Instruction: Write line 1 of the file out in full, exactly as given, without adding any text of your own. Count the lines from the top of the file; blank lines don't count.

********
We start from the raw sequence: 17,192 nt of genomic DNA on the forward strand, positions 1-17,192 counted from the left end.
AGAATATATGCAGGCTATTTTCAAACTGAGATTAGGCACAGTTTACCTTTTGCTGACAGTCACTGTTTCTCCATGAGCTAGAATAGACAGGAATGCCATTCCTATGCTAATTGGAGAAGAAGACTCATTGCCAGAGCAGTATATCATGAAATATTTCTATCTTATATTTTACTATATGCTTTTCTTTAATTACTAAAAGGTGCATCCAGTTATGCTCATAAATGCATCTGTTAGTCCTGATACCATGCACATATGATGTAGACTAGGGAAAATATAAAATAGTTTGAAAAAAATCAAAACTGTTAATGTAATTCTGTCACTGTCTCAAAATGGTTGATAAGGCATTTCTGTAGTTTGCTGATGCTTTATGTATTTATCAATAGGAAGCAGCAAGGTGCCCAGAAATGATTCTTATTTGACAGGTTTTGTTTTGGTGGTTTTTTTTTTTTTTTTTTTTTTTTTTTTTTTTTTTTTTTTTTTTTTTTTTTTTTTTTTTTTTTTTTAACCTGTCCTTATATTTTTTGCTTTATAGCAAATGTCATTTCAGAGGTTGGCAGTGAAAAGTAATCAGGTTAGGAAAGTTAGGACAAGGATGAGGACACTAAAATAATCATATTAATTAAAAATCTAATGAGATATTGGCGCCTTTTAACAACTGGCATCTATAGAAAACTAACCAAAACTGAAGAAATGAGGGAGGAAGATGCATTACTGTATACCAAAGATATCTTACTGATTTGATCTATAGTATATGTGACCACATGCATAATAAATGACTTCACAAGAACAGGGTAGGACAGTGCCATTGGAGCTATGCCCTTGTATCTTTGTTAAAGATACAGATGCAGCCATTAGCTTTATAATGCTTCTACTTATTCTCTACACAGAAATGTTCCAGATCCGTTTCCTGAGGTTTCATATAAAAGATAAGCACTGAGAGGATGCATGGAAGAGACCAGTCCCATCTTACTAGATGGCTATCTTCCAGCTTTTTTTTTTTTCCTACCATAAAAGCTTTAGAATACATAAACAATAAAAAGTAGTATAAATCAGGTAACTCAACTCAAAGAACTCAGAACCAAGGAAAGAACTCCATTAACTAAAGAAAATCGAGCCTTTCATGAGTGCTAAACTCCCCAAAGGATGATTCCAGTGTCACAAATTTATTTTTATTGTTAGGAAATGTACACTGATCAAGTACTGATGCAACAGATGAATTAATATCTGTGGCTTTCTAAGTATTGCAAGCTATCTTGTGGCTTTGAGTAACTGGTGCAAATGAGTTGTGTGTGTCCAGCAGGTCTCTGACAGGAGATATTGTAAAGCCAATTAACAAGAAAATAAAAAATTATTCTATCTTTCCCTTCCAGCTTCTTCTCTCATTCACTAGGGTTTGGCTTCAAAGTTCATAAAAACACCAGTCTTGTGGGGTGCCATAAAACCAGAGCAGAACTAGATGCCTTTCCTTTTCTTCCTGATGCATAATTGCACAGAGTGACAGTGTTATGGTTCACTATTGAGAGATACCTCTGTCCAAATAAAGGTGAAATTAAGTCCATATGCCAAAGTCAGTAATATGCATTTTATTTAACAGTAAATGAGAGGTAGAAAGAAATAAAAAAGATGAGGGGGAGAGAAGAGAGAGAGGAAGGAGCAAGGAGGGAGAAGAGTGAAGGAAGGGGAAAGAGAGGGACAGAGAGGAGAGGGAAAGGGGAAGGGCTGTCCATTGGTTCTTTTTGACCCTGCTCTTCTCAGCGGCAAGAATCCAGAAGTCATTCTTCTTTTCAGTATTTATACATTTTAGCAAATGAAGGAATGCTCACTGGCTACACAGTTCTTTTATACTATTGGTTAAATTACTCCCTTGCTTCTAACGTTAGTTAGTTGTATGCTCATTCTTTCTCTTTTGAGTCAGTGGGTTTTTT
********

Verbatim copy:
We start from the raw sequence: 17,192 nt of genomic DNA on the forward strand, positions 1-17,192 counted from the left end.